- Special Sections
- Public Notices
A group of North Hardin High School students recently got a better idea of how dangerous it is to text while driving when AT&T brought a simulator to the school. Students got into a car, put on simulation goggles and attempted to text. Wearing the goggles, the teens saw a virtual road with other drivers and pedestrians.
While texting, the young drivers ran off the road, hit other cars and even killed pedestrians, all in a virtual situation. But the scary truth is the virtual damage and loss of life mirrors reality.
Although Kentucky law prohibits drivers younger than 18 from using personal communications devices and all drivers from texting while the vehicle is moving — except to get medical help or contact police — texting at the wheel happens. And it can have fatal consequences.
In public agency reports, texting commonly has been lumped in with distracted driving, which caused 53,900 crashes, 15,000 injuries and 176 deaths in Kentucky last year.
AT&T’s simulator is one facet of a large campaign, “It can wait,” trying to get the no-text message to teens. The campaign includes some powerful advertising that features the messages teens were texting or reading before fatal crashes.
As a service provider, AT&T is doing the responsible thing here, putting up some of the company’s creative and financial resources to help save lives.
Supporting her school. Sierra Howard, a fourth-grader at G.C. Burkhead Elementary School in Elizabethtown, wants all students at her school to be happy. Her part in that, she decided, was to raise money to replace playground equipment that caught fire last year.
So, this industrious and charitable young lady, held a yard sale, selling her own stuff to “raise a ton of money for the school,” she said.
The student body is out to raise $10,500 and will hold a walk-a-thon Sept. 14. The PTA will use the money to buy new playground equipment. Sierra’s efforts certainly will help. She’d raised $150 before running the yard sales.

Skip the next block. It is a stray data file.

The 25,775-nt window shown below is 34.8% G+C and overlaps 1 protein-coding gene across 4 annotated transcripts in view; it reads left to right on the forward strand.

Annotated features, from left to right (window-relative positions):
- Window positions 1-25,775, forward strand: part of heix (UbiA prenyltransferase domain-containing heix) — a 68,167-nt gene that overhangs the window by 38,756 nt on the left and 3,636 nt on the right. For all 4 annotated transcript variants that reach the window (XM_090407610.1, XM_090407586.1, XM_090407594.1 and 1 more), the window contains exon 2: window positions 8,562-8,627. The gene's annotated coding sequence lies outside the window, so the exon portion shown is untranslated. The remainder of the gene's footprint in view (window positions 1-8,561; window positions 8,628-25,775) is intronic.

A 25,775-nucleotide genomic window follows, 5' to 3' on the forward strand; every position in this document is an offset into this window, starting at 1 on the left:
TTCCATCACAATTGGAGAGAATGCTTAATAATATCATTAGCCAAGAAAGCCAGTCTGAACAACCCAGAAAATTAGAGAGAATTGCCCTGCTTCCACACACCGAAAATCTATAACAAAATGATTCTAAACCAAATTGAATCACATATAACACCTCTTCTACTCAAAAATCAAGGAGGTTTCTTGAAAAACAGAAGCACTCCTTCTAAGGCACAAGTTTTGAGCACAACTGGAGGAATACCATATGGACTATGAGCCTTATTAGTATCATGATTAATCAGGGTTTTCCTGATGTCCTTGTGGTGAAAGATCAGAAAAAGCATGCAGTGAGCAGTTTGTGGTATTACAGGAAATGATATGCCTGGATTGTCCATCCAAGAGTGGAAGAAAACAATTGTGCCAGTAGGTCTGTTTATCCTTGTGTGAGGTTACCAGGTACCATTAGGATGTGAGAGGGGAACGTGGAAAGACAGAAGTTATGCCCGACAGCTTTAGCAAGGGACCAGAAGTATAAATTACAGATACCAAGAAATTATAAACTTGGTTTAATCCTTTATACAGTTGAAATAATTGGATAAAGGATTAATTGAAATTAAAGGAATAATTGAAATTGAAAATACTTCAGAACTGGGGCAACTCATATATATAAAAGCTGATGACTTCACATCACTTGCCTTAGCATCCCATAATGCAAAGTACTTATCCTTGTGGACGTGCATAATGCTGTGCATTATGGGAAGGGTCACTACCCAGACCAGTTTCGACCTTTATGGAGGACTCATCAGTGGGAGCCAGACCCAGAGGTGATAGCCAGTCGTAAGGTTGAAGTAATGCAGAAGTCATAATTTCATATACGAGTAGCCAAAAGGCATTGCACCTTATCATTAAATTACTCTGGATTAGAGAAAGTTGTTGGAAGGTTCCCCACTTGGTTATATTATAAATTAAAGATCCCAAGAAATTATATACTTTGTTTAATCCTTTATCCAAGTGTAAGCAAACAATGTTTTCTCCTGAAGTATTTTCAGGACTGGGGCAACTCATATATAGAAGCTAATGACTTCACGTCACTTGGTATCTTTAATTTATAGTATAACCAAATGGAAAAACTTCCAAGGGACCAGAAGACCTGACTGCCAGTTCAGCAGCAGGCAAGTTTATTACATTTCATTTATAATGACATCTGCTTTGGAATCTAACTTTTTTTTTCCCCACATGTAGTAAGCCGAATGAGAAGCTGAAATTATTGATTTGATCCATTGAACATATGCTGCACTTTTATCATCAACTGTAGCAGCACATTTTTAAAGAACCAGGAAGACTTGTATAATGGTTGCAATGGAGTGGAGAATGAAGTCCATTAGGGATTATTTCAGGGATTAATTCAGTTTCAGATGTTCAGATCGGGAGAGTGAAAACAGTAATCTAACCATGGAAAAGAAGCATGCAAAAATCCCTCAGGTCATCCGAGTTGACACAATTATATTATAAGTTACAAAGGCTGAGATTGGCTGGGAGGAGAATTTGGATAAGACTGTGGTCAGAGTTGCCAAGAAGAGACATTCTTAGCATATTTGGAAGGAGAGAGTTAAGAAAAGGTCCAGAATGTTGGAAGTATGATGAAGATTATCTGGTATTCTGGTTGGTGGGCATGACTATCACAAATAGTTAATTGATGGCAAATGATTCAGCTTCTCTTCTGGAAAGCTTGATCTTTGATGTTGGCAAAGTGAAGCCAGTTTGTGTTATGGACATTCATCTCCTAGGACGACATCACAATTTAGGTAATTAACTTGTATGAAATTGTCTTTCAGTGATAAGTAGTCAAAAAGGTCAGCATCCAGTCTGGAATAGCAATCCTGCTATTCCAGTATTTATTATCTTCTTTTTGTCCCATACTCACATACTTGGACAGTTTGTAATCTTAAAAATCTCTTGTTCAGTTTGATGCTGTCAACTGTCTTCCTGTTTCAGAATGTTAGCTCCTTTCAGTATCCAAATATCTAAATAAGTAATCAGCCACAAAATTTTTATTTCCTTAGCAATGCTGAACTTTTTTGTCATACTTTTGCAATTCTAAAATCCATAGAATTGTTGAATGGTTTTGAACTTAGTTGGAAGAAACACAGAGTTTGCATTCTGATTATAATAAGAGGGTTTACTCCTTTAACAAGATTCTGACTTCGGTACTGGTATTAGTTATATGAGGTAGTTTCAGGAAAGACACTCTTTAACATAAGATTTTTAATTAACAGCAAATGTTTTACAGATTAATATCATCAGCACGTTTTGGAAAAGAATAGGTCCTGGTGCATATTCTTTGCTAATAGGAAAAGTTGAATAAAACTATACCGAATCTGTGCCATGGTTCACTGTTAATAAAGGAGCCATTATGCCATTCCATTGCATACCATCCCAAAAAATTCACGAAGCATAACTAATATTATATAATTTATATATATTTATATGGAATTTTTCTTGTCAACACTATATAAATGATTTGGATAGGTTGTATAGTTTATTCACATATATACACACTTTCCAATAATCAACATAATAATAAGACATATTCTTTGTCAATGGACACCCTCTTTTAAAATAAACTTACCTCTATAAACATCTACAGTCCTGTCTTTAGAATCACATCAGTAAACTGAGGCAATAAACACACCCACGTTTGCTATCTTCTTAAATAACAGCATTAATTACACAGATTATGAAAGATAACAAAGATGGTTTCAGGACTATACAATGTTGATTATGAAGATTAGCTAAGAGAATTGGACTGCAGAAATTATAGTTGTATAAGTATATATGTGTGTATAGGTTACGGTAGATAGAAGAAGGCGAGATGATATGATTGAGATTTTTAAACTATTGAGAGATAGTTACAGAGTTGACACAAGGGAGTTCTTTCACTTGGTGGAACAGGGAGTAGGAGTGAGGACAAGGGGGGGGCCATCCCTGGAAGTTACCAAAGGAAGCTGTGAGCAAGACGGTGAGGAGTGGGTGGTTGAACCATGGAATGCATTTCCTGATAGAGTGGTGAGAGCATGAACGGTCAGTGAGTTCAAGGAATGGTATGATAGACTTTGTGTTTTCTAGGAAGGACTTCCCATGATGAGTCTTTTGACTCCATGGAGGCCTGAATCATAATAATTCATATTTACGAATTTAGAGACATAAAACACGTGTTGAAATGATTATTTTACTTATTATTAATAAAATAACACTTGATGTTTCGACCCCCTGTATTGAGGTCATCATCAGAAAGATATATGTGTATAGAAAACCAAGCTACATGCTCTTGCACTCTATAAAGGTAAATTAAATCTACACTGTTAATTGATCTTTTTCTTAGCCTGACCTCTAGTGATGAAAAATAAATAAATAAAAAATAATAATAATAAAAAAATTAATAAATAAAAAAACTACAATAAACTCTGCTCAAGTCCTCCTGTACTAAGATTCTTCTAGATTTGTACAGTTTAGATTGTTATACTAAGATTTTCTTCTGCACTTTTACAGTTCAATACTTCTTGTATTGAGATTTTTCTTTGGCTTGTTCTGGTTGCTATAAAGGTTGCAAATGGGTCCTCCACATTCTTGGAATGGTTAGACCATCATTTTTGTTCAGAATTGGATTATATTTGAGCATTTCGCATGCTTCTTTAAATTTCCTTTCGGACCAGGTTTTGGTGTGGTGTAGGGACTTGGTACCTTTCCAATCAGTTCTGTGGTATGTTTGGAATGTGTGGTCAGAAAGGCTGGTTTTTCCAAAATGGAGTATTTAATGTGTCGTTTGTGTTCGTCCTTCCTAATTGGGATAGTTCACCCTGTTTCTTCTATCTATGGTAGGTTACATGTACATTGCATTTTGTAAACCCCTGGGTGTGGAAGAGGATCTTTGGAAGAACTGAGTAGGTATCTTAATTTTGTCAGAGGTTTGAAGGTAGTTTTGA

Great job, Sierra.
Recognizing outstanding women. Last week, All Nations Worship Ministries in Radcliff honored four local women during its annual Women’s Equality Day celebration for their contributions to equality and civic duty.
Maria Batistoni, a retired educator and pillar of North Hardin High School, business owner Shirley Caldwell, Command Sgt. Maj. Mitzi Hinton and Lydia Drexler, a developer and Realtor were recognized.
Women’s Equality Day, Aug. 26 — the anniversary of the 1920 passage of the 19th amendment, which gave women the right to vote — is a day worth observing.
Women have overcome great obstacles in modern history and, still, great women are at work. They champion equality, breaking barriers and glass ceilings. They serve others, bettering their communities and future generations. And they work hard, many rising to the top of their fields.
Those women, including the four honored in Radcliff, should be applauded, as should organizations, such as All Nations Worship Ministries, that take the time to show their appreciation.
Headquarters expansion. The local economy is a little sunnier after STC Management Group, which manages Sun Tan City and Planet Fitness, announced plans to expand its Elizabethtown headquarters.
The expansion could create up to 15 new jobs at its offices on College Street Road.
Sun Tan City has been the fastest-growing, privately held tanning chain in the county and its CEO, Rick Kueber, has been named an Ernst & Young Entrepreneur of the Year. Successes such as these and the planned expansion are something the company and the city it calls home should be proud of.
While large companies are a key piece of the economic development mix, helping small and medium-size businesses grow is critical to local job creation and prosperity.
Programs and incentives, including performance-based tax incentives STC Management Group could receive for the expansion, are important. The Kentucky Economic Development Finance Authority preliminarily approved up to $150,000 in tax incentives for the Elizabethtown company.
This editorial represents a consensus of The News-Enterprise editorial board.